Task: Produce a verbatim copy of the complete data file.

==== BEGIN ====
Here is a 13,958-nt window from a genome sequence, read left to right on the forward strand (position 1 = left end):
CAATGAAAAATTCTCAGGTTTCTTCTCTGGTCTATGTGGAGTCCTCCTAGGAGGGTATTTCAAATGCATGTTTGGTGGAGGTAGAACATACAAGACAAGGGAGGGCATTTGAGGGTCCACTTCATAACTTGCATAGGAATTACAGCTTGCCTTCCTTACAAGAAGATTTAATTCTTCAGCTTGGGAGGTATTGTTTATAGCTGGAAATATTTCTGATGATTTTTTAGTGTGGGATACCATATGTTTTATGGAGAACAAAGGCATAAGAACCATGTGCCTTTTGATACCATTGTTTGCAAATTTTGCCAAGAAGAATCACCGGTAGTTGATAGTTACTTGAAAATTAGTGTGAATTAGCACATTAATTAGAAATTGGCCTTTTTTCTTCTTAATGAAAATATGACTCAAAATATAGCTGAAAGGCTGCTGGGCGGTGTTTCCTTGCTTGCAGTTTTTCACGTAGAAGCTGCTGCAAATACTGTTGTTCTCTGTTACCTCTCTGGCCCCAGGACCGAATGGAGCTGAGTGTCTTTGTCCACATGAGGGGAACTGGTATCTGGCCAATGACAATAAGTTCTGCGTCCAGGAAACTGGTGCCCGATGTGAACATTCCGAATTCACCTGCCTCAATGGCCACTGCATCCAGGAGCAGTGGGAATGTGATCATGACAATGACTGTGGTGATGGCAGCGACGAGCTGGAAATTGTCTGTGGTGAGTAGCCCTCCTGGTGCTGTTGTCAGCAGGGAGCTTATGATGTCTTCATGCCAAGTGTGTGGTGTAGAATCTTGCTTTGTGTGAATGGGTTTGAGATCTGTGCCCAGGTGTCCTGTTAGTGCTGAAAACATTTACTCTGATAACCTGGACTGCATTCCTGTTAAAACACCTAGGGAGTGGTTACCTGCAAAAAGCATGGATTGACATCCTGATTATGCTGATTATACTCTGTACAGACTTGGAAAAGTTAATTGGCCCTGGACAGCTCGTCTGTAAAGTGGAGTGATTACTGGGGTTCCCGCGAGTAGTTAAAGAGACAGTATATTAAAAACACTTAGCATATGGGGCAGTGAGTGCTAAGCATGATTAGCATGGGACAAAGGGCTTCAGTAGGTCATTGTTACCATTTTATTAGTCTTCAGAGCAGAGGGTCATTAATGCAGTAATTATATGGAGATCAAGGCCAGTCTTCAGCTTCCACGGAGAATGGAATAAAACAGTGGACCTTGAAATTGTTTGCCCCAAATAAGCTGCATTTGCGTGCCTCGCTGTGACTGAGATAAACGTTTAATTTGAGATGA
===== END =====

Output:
Here is a 13,958-nt window from a genome sequence, read left to right on the forward strand (position 1 = left end):
CAATGAAAAATTCTCAGGTTTCTTCTCTGGTCTATGTGGAGTCCTCCTAGGAGGGTATTTCAAATGCATGTTTGGTGGAGGTAGAACATACAAGACAAGGGAGGGCATTTGAGGGTCCACTTCATAACTTGCATAGGAATTACAGCTTGCCTTCCTTACAAGAAGATTTAATTCTTCAGCTTGGGAGGTATTGTTTATAGCTGGAAATATTTCTGATGATTTTTTAGTGTGGGATACCATATGTTTTATGGAGAACAAAGGCATAAGAACCATGTGCCTTTTGATACCATTGTTTGCAAATTTTGCCAAGAAGAATCACCGGTAGTTGATAGTTACTTGAAAATTAGTGTGAATTAGCACATTAATTAGAAATTGGCCTTTTTTCTTCTTAATGAAAATATGACTCAAAATATAGCTGAAAGGCTGCTGGGCGGTGTTTCCTTGCTTGCAGTTTTTCACGTAGAAGCTGCTGCAAATACTGTTGTTCTCTGTTACCTCTCTGGCCCCAGGACCGAATGGAGCTGAGTGTCTTTGTCCACATGAGGGGAACTGGTATCTGGCCAATGACAATAAGTTCTGCGTCCAGGAAACTGGTGCCCGATGTGAACATTCCGAATTCACCTGCCTCAATGGCCACTGCATCCAGGAGCAGTGGGAATGTGATCATGACAATGACTGTGGTGATGGCAGCGACGAGCTGGAAATTGTCTGTGGTGAGTAGCCCTCCTGGTGCTGTTGTCAGCAGGGAGCTTATGATGTCTTCATGCCAAGTGTGTGGTGTAGAATCTTGCTTTGTGTGAATGGGTTTGAGATCTGTGCCCAGGTGTCCTGTTAGTGCTGAAAACATTTACTCTGATAACCTGGACTGCATTCCTGTTAAAACACCTAGGGAGTGGTTACCTGCAAAAAGCATGGATTGACATCCTGATTATGCTGATTATACTCTGTACAGACTTGGAAAAGTTAATTGGCCCTGGACAGCTCGTCTGTAAAGTGGAGTGATTACTGGGGTTCCCGCGAGTAGTTAAAGAGACAGTATATTAAAAACACTTAGCATATGGGGCAGTGAGTGCTAAGCATGATTAGCATGGGACAAAGGGCTTCAGTAGGTCATTGTTACCATTTTATTAGTCTTCAGAGCAGAGGGTCATTAATGCAGTAATTATATGGAGATCAAGGCCAGTCTTCAGCTTCCACGGAGAATGGAATAAAACAGTGGACCTTGAAATTGTTTGCCCCAAATAAGCTGCATTTGCGTGCCTCGCTGTGACTGAGATAAACGTTTAATTTGAGATGA